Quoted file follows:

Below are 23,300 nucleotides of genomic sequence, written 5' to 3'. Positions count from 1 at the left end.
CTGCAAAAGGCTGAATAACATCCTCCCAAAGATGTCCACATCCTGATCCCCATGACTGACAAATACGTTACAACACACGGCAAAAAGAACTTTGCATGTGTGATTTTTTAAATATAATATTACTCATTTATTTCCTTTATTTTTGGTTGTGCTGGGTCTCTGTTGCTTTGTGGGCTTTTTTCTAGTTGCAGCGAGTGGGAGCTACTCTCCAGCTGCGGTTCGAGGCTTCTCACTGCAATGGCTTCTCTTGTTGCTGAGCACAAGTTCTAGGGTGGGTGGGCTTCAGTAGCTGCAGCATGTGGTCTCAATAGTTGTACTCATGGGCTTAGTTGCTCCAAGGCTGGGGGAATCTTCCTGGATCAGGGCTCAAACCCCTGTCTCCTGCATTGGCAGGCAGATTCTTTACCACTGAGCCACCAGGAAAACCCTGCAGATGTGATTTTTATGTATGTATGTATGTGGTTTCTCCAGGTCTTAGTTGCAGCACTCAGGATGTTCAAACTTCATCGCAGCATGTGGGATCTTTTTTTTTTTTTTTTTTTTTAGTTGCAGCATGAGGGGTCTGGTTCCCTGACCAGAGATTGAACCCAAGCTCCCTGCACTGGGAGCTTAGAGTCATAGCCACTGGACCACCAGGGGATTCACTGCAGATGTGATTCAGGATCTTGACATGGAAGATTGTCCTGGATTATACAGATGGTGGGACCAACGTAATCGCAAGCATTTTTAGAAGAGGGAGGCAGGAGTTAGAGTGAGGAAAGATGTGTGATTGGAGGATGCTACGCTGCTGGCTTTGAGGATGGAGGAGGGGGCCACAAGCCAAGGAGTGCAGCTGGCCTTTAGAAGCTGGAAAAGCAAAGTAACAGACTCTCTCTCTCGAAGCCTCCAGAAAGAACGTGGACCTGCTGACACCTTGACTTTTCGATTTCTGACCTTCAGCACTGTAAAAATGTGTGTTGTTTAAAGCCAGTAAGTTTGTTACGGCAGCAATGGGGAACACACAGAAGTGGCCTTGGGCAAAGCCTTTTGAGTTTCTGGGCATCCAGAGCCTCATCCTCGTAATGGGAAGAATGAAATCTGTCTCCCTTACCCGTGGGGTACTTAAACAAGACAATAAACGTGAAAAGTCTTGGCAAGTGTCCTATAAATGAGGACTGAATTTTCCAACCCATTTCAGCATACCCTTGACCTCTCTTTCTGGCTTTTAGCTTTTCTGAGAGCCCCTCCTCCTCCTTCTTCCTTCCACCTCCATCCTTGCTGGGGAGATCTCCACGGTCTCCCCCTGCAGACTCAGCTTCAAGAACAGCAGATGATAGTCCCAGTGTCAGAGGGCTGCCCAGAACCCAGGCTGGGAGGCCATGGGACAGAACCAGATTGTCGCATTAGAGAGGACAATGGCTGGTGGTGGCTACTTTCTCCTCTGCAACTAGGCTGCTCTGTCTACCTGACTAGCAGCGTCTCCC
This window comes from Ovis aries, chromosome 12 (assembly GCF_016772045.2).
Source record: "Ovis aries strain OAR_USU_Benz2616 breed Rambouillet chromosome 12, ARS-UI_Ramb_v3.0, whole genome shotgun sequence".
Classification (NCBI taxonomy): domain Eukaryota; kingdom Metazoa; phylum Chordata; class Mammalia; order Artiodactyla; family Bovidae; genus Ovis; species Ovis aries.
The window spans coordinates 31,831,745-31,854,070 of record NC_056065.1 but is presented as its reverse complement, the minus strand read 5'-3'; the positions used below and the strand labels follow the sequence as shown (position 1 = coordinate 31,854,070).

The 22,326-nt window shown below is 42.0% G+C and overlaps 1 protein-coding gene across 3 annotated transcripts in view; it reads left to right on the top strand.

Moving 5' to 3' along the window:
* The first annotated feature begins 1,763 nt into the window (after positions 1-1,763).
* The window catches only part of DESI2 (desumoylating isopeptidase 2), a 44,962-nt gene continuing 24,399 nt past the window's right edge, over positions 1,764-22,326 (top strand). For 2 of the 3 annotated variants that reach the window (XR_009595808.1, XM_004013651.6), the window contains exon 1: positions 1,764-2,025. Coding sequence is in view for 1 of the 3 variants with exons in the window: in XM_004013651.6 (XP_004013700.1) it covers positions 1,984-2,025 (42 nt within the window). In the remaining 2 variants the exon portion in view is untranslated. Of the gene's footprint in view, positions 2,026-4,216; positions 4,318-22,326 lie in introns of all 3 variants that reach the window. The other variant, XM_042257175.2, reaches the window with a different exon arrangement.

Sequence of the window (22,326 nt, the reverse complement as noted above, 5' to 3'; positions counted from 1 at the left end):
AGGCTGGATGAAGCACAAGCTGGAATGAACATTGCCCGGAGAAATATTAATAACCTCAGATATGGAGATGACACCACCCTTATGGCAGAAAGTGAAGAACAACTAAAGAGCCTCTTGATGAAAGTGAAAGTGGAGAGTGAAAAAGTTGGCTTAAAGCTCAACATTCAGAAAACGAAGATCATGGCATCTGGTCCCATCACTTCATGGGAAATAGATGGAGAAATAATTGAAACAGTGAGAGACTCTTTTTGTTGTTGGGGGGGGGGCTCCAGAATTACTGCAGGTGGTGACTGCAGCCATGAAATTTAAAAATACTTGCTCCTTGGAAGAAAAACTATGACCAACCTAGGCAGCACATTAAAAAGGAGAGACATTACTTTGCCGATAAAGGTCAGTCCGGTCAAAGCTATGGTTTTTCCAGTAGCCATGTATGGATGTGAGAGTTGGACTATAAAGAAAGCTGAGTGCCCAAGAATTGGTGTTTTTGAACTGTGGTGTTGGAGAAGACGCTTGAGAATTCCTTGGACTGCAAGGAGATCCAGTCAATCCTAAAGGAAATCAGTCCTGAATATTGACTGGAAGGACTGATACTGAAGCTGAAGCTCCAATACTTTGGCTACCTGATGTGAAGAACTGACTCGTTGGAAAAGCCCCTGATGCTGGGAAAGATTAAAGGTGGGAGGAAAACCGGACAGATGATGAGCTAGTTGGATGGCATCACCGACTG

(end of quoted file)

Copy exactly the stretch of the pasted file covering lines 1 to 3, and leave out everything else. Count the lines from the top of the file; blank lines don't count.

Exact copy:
Below are 23,300 nucleotides of genomic sequence, written 5' to 3'. Positions count from 1 at the left end.
CTGCAAAAGGCTGAATAACATCCTCCCAAAGATGTCCACATCCTGATCCCCATGACTGACAAATACGTTACAACACACGGCAAAAAGAACTTTGCATGTGTGATTTTTTAAATATAATATTACTCATTTATTTCCTTTATTTTTGGTTGTGCTGGGTCTCTGTTGCTTTGTGGGCTTTTTTCTAGTTGCAGCGAGTGGGAGCTACTCTCCAGCTGCGGTTCGAGGCTTCTCACTGCAATGGCTTCTCTTGTTGCTGAGCACAAGTTCTAGGGTGGGTGGGCTTCAGTAGCTGCAGCATGTGGTCTCAATAGTTGTACTCATGGGCTTAGTTGCTCCAAGGCTGGGGGAATCTTCCTGGATCAGGGCTCAAACCCCTGTCTCCTGCATTGGCAGGCAGATTCTTTACCACTGAGCCACCAGGAAAACCCTGCAGATGTGATTTTTATGTATGTATGTATGTGGTTTCTCCAGGTCTTAGTTGCAGCACTCAGGATGTTCAAACTTCATCGCAGCATGTGGGATCTTTTTTTTTTTTTTTTTTTTTAGTTGCAGCATGAGGGGTCTGGTTCCCTGACCAGAGATTGAACCCAAGCTCCCTGCACTGGGAGCTTAGAGTCATAGCCACTGGACCACCAGGGGATTCACTGCAGATGTGATTCAGGATCTTGACATGGAAGATTGTCCTGGATTATACAGATGGTGGGACCAACGTAATCGCAAGCATTTTTAGAAGAGGGAGGCAGGAGTTAGAGTGAGGAAAGATGTGTGATTGGAGGATGCTACGCTGCTGGCTTTGAGGATGGAGGAGGGGGCCACAAGCCAAGGAGTGCAGCTGGCCTTTAGAAGCTGGAAAAGCAAAGTAACAGACTCTCTCTCTCGAAGCCTCCAGAAAGAACGTGGACCTGCTGACACCTTGACTTTTCGATTTCTGACCTTCAGCACTGTAAAAATGTGTGTTGTTTAAAGCCAGTAAGTTTGTTACGGCAGCAATGGGGAACACACAGAAGTGGCCTTGGGCAAAGCCTTTTGAGTTTCTGGGCATCCAGAGCCTCATCCTCGTAATGGGAAGAATGAAATCTGTCTCCCTTACCCGTGGGGTACTTAAACAAGACAATAAACGTGAAAAGTCTTGGCAAGTGTCCTATAAATGAGGACTGAATTTTCCAACCCATTTCAGCATACCCTTGACCTCTCTTTCTGGCTTTTAGCTTTTCTGAGAGCCCCTCCTCCTCCTTCTTCCTTCCACCTCCATCCTTGCTGGGGAGATCTCCACGGTCTCCCCCTGCAGACTCAGCTTCAAGAACAGCAGATGATAGTCCCAGTGTCAGAGGGCTGCCCAGAACCCAGGCTGGGAGGCCATGGGACAGAACCAGATTGTCGCATTAGAGAGGACAATGGCTGGTGGTGGCTACTTTCTCCTCTGCAACTAGGCTGCTCTGTCTACCTGACTAGCAGCGTCTCCC
This window comes from Ovis aries, chromosome 12 (assembly GCF_016772045.2).